2 Execute the application and load the image sequence ic\ic1.seq.
The following steps are visualized in figure 3.2 (only AVTDecision shown).
1
The main functionality of ActivDecision is presented by its support tools, which can
be opened via clicking on AVTDecision with the right mouse button. The master tool
displays the overall evaluation of the application.
2
To view the current feature and evaluation results check
DecisionViewResults.
3
ActivDecision lets you compare the value of an individual object, ROI, or tool feature
with two boundary values, a minimum and a maximum value. You can formulate conditions for features by specifying values in the columns Min and Max and selecting a
comparison mode in the column Operation. If you select None, the feature is not evaluated. Figure 3.2 shows suitable conditions to check that all 20 pins are present and
“okay”.
4
Those features that meet their condition appear in green, the others in red. If at least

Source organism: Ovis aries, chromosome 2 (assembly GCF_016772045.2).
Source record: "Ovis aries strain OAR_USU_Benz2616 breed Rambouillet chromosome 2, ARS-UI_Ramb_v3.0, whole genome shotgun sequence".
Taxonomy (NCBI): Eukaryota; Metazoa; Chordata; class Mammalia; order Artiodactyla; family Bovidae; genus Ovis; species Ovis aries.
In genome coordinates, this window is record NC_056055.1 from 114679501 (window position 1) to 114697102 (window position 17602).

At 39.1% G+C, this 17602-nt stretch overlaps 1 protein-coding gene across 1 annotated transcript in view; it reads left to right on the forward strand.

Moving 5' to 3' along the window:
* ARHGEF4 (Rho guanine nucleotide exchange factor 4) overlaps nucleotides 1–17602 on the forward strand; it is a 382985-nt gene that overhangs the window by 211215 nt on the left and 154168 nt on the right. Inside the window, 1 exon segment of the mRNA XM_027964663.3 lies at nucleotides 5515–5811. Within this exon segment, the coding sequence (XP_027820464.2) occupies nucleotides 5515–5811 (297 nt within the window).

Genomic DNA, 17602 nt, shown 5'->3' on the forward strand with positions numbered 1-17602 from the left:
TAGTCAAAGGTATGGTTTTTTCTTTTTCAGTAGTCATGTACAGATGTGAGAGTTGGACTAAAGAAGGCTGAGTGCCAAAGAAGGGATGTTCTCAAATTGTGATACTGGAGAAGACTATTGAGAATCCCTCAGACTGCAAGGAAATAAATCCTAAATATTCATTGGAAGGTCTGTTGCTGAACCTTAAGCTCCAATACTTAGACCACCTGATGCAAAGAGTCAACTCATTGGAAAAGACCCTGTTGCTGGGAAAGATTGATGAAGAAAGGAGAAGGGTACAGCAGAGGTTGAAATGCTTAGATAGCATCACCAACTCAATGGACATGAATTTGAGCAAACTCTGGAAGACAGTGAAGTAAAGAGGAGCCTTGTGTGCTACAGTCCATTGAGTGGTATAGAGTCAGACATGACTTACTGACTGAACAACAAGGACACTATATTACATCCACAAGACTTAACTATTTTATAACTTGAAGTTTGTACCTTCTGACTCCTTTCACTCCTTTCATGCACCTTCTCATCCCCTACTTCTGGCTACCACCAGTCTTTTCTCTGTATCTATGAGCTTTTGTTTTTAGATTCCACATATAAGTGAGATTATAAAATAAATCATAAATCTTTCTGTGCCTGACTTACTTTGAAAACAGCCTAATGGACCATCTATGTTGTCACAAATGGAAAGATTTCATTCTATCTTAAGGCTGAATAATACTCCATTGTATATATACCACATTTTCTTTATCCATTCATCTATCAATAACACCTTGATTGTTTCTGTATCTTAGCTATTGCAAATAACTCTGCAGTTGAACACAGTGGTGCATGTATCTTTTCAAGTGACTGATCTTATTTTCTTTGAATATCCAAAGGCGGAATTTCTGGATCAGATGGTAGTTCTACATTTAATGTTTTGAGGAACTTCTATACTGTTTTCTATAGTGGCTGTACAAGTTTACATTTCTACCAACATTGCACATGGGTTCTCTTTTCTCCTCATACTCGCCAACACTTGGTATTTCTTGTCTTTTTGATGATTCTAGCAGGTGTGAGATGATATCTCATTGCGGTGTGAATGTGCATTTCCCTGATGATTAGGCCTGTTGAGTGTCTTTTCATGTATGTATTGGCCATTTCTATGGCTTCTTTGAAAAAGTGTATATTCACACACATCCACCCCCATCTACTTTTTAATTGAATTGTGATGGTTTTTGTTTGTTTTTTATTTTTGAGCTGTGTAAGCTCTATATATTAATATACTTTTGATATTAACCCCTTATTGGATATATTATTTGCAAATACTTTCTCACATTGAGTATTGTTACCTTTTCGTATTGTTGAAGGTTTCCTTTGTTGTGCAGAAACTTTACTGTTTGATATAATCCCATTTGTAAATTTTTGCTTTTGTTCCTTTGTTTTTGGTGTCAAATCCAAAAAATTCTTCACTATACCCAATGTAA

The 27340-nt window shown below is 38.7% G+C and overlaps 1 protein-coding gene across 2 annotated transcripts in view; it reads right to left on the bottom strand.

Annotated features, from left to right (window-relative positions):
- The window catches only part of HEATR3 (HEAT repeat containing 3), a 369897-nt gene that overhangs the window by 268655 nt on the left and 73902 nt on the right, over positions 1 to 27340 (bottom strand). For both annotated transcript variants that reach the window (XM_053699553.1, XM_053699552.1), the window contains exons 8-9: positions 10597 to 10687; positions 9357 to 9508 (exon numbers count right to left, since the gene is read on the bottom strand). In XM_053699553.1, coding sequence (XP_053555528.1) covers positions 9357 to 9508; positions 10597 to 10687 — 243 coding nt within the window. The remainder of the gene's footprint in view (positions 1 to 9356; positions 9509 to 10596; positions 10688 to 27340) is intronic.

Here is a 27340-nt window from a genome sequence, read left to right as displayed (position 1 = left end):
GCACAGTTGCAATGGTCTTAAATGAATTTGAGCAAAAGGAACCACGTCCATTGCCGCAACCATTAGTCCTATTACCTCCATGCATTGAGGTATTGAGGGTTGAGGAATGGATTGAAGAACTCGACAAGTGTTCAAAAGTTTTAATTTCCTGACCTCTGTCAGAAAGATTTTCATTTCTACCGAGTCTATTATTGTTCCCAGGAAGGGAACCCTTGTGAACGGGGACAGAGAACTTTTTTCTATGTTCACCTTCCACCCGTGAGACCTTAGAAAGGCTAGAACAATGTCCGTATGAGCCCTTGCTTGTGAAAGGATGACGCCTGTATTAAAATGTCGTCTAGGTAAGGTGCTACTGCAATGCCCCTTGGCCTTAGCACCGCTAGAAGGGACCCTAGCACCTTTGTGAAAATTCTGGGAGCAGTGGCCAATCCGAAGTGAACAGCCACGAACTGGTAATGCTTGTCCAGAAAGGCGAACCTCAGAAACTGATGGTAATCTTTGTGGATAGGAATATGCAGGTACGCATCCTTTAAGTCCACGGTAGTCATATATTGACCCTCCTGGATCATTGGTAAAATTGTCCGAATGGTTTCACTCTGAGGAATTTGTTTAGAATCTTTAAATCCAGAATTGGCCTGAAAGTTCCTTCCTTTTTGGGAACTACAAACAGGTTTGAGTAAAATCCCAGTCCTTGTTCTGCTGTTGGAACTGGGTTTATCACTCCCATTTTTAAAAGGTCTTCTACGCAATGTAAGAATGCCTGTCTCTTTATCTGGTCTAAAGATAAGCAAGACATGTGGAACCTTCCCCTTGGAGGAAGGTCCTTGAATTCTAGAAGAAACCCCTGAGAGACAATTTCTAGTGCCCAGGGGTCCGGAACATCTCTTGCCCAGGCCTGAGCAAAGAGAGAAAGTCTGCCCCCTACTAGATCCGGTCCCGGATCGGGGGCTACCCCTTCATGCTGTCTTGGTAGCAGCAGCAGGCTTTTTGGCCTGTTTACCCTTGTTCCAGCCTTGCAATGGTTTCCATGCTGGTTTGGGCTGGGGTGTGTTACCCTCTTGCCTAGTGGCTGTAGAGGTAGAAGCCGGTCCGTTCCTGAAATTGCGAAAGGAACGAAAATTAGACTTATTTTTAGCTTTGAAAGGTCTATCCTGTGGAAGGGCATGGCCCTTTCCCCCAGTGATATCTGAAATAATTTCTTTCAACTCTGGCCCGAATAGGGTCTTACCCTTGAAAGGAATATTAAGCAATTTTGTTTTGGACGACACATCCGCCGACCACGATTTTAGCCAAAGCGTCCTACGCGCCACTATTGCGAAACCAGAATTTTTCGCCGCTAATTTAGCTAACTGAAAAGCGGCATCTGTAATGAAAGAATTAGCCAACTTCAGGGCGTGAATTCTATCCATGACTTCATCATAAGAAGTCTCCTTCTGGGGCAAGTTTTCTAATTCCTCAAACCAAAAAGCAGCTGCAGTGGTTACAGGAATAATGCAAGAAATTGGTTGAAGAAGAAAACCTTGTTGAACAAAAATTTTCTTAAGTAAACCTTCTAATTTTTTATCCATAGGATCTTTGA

one feature is “not okay”, the whole object, ROI, or tool is evaluated as “not okay” as
well. Analogously, the overall evaluation of application, which is visualized by AVTDecision, depends on the tool evaluations. Step through the image sequence by clicking Single in AVTViewFG and examine the evaluations. In some of the images, pins
are bent, resulting in a wrong width or distance.
5
In the example application, all pins should meet the same condition. Instead of spec-
ActivAlignment / 2008-04-23
√
Enable Update in AVT-
3.2 Evaluating Results
open the support tools via the
3
context menu (right mouse click)
2
first, enable the update of results
6
check this box to show the used parameters
formulate conditions for objects, ROIs
or tools
4
the evaluations are displayed immediately
5
specify default conditions
Figure 3.2: Formulating conditions to evaluate the measurements.
ifying the same conditions for each object, you can specify default conditions using
AVTDecisionViewDefaults. Defaults can be set per tool or per ROI; ROI defaults
override tool defaults, and individual conditions override defaults.
6
If you check √ Substitute Default, the entries marked Default are substituted by
their actual content.
To check the success of the alignment itself you can formulate a condition for ActivAlignment’s
feature Status, e.g., that it must be equal to Success. If you set the Angle Range to 60, the
alignment fails for one image of the sequence.